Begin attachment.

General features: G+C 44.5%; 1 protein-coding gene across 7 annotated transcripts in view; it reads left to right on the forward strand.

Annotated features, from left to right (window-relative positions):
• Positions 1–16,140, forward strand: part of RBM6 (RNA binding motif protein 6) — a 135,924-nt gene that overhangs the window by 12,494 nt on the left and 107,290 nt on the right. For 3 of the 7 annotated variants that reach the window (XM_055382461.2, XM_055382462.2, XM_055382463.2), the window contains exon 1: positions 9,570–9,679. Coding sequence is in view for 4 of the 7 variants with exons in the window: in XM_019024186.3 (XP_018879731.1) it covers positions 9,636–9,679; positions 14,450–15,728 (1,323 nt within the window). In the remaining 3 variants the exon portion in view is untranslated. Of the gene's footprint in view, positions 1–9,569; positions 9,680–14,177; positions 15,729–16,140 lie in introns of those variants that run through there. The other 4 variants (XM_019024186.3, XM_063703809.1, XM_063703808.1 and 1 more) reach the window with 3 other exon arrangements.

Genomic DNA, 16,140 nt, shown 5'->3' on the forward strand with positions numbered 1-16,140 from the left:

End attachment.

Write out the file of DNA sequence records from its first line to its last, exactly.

General features: G+C 44.5%; 1 protein-coding gene across 7 annotated transcripts in view; it reads left to right on the forward strand.

Annotated features, from left to right (window-relative positions):
• Positions 1–16,140, forward strand: part of RBM6 (RNA binding motif protein 6) — a 135,924-nt gene that overhangs the window by 12,494 nt on the left and 107,290 nt on the right. For 3 of the 7 annotated variants that reach the window (XM_055382461.2, XM_055382462.2, XM_055382463.2), the window contains exon 1: positions 9,570–9,679. Coding sequence is in view for 4 of the 7 variants with exons in the window: in XM_019024186.3 (XP_018879731.1) it covers positions 9,636–9,679; positions 14,450–15,728 (1,323 nt within the window). In the remaining 3 variants the exon portion in view is untranslated. Of the gene's footprint in view, positions 1–9,569; positions 9,680–14,177; positions 15,729–16,140 lie in introns of those variants that run through there. The other 4 variants (XM_019024186.3, XM_063703809.1, XM_063703808.1 and 1 more) reach the window with 3 other exon arrangements.

Genomic DNA, 16,140 nt, shown 5'->3' on the forward strand with positions numbered 1-16,140 from the left: